- Fri. Jun. 7, 2013
FORCE recipient of Environmentalist of the Year award
- Wed., Apr. 24, 2013
Mahoney: Quarry foes set to celebrate holding their ground
- Mon., Apr. 8, 2013
Quarry battle over opponents say
- Wed.,Mar. 27, 2013
FORCE ready to celebrate quarry victory
- Thurs., Mar. 14, 2013
My View: The community that could
2006 Annual Report
||Message from Chair - Environmental Defence - The Proponent - The Application - The Case - Natural Environment - Transportation - Community - Hydrogeology - Financials - Public Activity Report - References - Volunteer Committee||
We contend that mining an ecological gem would be an environmental disaster. The biological and ecological diversity of the lands that St Marys Cement CBM proposes to quarry have been recognized by city, regional and provincial governments for their natural significance. The fences and man-made craters that are part and parcel of a mining operation would destroy the linkages that have created and sustained animal and plant diversity for centuries. Furthermore, the wetlands could likely be de-watered and we anticipate that the Bronte Creek watershed system could be subjected to variations in temperature and volumes.
Conservation Halton provided expert observations2 on the risks that the current Permit To Take Water (PTTW) application could introduce to the quality, temperature and flow rate of water. Among their many concerns, they question the impact on the brown trout and brook trout that depend on ground upwellings for their fall spawn.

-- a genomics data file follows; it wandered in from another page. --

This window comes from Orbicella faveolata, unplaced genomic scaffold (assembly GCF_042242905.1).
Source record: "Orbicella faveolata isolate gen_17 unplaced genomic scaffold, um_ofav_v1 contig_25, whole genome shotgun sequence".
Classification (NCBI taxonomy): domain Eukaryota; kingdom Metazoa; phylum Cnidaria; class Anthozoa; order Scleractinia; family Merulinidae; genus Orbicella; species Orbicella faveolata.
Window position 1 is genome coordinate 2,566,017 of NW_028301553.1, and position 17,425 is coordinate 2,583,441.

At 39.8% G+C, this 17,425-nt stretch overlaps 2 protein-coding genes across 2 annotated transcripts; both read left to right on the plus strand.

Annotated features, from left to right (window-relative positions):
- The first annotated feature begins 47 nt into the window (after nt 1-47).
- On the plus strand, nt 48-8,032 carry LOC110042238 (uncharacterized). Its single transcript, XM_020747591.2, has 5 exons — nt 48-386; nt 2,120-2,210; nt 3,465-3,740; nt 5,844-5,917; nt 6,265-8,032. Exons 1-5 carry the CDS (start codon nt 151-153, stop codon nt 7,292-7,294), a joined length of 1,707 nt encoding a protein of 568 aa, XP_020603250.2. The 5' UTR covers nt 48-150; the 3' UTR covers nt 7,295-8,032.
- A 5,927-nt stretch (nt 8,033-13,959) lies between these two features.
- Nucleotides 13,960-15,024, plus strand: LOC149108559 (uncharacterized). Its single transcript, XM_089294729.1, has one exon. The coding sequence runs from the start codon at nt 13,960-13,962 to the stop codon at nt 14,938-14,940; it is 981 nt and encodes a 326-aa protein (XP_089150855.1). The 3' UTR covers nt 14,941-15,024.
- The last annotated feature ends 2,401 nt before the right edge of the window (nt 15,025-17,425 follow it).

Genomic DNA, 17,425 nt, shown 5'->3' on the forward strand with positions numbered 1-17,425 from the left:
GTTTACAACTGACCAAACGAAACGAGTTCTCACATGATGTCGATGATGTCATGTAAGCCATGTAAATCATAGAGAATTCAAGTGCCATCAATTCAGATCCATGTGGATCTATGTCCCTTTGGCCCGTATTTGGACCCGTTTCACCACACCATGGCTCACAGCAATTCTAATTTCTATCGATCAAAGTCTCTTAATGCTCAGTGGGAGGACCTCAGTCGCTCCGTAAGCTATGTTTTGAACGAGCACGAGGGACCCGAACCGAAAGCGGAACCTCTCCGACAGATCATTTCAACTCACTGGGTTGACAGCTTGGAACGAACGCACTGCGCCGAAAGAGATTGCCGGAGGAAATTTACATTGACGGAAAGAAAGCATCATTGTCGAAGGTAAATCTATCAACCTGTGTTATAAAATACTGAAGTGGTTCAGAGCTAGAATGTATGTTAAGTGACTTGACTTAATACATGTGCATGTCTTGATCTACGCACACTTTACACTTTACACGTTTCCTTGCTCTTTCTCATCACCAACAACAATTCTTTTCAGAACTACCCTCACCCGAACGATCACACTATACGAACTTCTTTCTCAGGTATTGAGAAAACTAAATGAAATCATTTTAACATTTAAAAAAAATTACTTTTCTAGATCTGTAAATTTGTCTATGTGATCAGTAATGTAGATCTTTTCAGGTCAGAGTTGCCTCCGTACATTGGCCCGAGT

Dr. Brent Tegler, noted that before a PTTW is approved that there should be a full Environmental Cost Accounting that determines the "hidden environmental costs; a cost benefit evaluation; and appropriate environmental metrics associated with operating a Groundwater Recirculation System (the proposed groundwater mitigation systems) for a fully operating quarry."3
The proposed quarry site has numerous pre-existing environmental designations in place that are based upon strong and defensible criteria. We maintain that few areas of southern Ontario have this extreme combination of natural attributes. As we prepared this report, the province is pursuing protective measures for species at risk through revised legislation. Those changes can only assist our cause.
The fact remains that proposed aggregate development is contrary to the existing land use planning designations that have been prepared to protect the forests and wetlands found on the site.